It’s ‘Chuggers to the Rescue’ on April 5

Chuggington_Rescue_2.jpgChuggington’s appealing train-yard toddlers … er, trainees, are ready to ride into your home on Anchor Bay Entertainment’s DVD Chuggington: Chuggers to the Rescue, released April 5. In each of the six 10-minute episodes starring the young locomotives, Brewster, Wilson and Koko eagerly rush into a new escapade in their pleasingly pastel world much like any human child would do.

Which is a big part of why the TV series connects with its 2- to 5-year-old audience. And the simplified sets add to the sense of playfulness. But there’s a serious lesson within each adventure as the three trainees test where the limits are and learn what the consequences may be for not listening to the older-and-wiser trains.

In the first episode, trains not only talk but they fly. Not with wings, of course — grounding the fantasy with a little reality, the trains achieve this feat by being outfitted with jet packs. But it’s no joy ride. In “Jet Pack Wilson,” the threesome take training from Action Chugger, a Superman-like hero who makes girls swoon but keeps a level head and concentrates on the rescue at hand. Training isn’t the fun and games that Wilson, Koko and Brewster had anticipated, as they push and pull heavy loads up steep hills to build stamina. Even the practice rescue of a kitten from a tree seems a little silly to Wilson, who points out the practice “kitten” is a teddy bear. But Action Chugger stays serious, pointing out, “I can’t put [real] small creatures in danger while you learn.”

Always the hot-headed one, Wilson finds some jet packs in the train yard and takes off with them in spite of Koko’s and Brewster’s warnings that he’s not ready yet. He can’t handle himself in the air, and, after Action Chugger saves him, Wilson admits, “It looked easy in the movies.” Action Chugger drives home the point: “Real life isn’t like the movies.”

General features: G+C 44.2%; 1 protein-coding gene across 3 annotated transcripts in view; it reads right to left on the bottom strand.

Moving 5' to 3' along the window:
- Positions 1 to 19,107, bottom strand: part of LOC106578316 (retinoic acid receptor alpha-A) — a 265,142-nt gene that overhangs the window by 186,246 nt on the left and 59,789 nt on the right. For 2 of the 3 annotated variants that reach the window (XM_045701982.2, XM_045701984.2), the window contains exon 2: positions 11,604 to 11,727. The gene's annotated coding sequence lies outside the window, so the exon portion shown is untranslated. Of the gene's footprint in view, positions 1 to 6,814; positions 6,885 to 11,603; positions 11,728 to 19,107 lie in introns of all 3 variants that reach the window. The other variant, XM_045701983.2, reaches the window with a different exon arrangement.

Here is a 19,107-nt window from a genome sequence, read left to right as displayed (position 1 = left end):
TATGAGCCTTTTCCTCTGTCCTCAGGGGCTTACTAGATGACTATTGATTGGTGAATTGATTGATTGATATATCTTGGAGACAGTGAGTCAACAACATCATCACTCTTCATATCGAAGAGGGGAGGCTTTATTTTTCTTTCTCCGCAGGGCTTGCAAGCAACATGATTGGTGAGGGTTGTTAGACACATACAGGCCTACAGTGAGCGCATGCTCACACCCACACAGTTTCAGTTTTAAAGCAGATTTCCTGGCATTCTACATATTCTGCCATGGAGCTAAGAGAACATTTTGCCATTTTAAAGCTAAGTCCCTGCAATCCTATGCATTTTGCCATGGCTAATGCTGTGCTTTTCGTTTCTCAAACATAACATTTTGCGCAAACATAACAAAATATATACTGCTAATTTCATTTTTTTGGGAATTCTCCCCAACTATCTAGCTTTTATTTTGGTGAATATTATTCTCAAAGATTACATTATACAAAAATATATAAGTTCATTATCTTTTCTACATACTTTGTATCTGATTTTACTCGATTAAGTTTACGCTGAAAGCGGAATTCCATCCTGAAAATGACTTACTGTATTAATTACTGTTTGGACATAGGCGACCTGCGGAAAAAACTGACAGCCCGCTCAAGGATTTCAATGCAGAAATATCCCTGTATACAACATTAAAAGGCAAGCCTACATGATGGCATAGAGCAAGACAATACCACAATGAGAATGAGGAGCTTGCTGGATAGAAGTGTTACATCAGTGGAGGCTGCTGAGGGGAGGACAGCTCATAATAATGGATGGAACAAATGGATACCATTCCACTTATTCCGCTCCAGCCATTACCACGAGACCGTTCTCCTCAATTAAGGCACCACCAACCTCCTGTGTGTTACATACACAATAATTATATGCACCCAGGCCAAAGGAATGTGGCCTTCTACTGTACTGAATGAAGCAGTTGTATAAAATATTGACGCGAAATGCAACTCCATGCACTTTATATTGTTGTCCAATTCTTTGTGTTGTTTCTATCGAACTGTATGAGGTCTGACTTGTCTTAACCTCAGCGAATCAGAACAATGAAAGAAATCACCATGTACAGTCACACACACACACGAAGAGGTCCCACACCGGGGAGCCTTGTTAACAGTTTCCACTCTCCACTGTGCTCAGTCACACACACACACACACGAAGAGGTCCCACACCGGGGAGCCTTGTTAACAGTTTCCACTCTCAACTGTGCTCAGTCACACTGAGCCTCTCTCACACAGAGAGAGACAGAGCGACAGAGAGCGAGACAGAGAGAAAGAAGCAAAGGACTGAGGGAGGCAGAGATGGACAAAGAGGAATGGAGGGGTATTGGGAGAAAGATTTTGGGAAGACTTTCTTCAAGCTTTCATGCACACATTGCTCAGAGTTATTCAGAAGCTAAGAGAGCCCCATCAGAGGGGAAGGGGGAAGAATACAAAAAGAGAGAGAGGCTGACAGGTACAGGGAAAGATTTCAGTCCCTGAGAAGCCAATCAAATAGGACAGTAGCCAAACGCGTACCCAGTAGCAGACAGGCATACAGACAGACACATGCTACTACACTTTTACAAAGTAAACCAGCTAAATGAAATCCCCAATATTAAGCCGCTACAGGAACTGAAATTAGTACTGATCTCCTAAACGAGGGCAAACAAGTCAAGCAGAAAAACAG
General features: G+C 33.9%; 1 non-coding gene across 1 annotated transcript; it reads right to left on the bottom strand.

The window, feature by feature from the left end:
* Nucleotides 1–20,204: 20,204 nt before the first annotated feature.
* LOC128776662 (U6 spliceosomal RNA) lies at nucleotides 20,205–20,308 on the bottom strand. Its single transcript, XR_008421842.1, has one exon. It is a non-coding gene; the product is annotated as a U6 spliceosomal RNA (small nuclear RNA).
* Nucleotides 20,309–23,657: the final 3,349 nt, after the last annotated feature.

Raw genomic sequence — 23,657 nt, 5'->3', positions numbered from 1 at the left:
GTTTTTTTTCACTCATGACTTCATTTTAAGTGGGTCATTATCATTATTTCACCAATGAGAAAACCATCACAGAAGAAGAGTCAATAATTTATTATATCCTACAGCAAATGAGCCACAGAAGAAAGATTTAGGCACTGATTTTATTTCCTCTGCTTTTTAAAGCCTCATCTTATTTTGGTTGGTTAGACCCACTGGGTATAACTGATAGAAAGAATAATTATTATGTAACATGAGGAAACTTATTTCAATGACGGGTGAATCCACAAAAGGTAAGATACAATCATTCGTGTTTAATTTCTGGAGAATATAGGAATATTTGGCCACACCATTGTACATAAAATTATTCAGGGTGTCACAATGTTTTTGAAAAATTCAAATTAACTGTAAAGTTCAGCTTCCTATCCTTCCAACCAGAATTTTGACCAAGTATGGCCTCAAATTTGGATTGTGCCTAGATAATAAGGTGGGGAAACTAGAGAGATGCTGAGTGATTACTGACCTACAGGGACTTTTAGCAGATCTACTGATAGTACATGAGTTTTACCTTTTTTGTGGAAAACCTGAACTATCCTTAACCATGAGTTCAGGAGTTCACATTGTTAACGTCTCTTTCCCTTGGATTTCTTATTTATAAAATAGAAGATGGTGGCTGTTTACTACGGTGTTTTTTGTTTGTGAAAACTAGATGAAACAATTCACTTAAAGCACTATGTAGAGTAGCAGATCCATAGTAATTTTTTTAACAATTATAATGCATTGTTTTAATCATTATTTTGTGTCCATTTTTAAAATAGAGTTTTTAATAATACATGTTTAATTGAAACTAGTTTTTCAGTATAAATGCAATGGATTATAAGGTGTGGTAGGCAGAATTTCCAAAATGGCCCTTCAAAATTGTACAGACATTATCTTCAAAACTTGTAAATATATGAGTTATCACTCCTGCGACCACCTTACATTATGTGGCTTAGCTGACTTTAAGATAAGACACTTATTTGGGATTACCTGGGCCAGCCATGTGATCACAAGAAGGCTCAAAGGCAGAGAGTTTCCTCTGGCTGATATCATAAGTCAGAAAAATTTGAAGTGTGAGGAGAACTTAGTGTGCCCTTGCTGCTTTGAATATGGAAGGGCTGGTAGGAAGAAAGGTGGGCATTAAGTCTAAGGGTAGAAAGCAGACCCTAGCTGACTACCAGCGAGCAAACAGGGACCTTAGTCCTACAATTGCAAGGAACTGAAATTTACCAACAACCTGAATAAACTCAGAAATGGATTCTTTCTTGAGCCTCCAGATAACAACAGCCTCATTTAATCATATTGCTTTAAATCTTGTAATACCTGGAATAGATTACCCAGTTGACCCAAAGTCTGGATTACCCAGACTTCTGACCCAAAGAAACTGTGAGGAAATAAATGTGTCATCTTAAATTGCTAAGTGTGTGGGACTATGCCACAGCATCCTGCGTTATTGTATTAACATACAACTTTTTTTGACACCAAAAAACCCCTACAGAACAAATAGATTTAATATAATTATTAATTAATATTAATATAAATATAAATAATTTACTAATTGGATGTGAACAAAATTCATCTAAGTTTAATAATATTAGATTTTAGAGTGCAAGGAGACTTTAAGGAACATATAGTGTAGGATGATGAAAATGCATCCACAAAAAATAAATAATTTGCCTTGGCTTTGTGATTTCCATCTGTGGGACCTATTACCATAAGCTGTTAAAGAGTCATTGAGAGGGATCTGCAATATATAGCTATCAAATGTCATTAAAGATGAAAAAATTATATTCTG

In “Wilson and the Wild Wind,” it isn’t just himself whom Wilson puts in danger. Dunbar, another mentor for their training, has created a weather simulator and can call up wind storms, rain storms, even thunder and lightning so the trainees can learn how to handle such weather. The simulator responds only to Dunbar’s voice, so Wilson practices copying it — and sets off gale-force winds that blow the train yard topsy turvy. But at least Wilson remembered one lesson, that they should couple-up in a headwind so they’ll be heavier. Hooking together their couplings, Brewster, Koko and Wilson chug back to the weather simulator to try to turn it off. “I didn’t think about what could happen,” Wilson admits to Dunbar. 

In spite of the main characters being metal machines, there’s a sense of warmth among the characters. And whatever the challenge, the fear factor stays in the mild range, just enough for young viewers to understand that something bad could happen without being so alarming as to send them hiding under the bed.

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